After that, the images of your heart working under stress will be recorded. For that, you will be asked to lie on your left side with your left arm out.The technician will apply a special gel and move the transducer over the chest, which produces soundwaves to form images of your heart and other internal structures. During this time, your heart rate, electrocardiogram (ECG), and blood pressure are also recorded.
Finally, the technician will wipe the gel and remove the electrodes placed over the chest and the IV line in a pharmacological stress echocardiogram. This test usually takes around one hour to complete. The test has to be performed within 90 seconds after your exercise; otherwise, the sensitivity of the test will be reduced.
If the patient is facing any side effects from Dobutamine, it may be reversed by:
Injection of Esmolol (0.5 to 1 mg/kg body weight) over one minute.
Injection of Metoprolol (2 to 5 mg/kg body weight) over two to five minutes.
Normal Results: When you are able to exercise as long as most people of your age and sex, your result is normal. During the test, you should not have abnormal symptoms and no changes in your blood pressure and ECG. Your heart should respond to increased stress. A normal result shows that your coronary artery blood flow is normal.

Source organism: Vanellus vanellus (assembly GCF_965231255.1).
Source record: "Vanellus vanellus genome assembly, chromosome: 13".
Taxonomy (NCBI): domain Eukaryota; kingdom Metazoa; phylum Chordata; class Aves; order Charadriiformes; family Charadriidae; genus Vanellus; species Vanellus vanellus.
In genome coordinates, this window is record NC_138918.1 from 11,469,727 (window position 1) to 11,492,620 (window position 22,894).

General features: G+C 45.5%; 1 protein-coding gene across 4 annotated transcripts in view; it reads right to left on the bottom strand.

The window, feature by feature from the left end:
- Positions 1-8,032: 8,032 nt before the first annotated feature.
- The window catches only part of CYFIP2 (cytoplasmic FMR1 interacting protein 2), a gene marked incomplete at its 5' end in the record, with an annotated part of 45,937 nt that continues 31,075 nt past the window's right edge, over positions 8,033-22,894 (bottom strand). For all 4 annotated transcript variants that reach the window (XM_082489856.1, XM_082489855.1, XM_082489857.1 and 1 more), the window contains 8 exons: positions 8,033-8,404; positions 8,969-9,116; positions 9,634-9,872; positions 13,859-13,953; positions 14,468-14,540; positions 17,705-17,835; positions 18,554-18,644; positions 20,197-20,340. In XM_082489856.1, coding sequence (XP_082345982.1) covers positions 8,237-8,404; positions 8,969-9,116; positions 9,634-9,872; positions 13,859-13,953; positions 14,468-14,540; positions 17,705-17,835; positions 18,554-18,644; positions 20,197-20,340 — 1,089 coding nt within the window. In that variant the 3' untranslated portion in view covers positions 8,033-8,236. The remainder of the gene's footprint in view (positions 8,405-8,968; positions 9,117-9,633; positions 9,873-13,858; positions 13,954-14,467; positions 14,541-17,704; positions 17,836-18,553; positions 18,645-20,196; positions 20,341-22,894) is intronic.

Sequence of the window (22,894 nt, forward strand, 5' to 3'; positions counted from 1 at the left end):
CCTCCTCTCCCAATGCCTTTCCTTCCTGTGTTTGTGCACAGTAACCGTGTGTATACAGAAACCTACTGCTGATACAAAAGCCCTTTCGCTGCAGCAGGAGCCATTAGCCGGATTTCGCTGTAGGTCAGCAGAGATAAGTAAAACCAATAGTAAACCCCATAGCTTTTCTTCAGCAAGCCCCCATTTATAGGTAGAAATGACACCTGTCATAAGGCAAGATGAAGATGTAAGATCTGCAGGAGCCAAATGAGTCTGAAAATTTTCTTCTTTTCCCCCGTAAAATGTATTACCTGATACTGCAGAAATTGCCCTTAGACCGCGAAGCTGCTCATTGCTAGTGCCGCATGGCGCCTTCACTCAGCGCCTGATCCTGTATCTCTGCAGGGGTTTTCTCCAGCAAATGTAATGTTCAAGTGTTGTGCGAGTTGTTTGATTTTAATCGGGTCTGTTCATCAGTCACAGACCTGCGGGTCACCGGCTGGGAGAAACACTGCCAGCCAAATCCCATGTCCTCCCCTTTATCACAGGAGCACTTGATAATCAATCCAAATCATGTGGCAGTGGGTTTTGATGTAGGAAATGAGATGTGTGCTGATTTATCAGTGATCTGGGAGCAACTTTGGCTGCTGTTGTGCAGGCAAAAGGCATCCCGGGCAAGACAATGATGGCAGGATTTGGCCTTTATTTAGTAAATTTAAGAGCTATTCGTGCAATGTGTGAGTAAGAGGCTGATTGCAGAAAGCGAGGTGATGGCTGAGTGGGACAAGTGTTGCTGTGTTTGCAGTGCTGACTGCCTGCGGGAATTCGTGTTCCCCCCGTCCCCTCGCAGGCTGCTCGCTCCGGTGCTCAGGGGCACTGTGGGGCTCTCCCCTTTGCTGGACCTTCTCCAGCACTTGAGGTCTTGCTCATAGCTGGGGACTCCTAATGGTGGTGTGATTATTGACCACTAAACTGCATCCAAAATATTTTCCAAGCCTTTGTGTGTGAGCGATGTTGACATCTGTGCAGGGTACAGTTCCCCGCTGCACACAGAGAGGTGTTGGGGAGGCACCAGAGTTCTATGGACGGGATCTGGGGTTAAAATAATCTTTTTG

Abnormal Results: When you are not able to exercise as long as most people your age, you may have reduced blood flow to your heart due to coronary artery disease or from scarring of the heart muscles due to a past heart attack.
You may be suggested any of the following treatments:
Angioplasty (a procedure to open narrow blood vessels supplying the heart by placing a small metal mesh tube called a stent).
Changes in your regular heart medicines.
Coronary angiography (a procedure used to look at the blood vessels of the heart with the help of imaging techniques).
Heart bypass surgery (a procedure that takes blood vessels from the healthy part of the body and connects it above the blocked blood vessels).
Dizziness (feeling faint or unsteady).
Severe high blood pressure.
Heart attack (rare).
A stress echocardiogram or stress echo is an effective tool in the diagnosis of heart diseases. This test has an accuracy of 80 to 90 percent in the detection of coronary artery disease. The major advantage of this test is that it is safe, economically affordable, and lacks radiation exposure. It has better visualization and higher specificity when compared to nuclear stress testing.
Last reviewed at:
05 Aug 2022 - 5 min read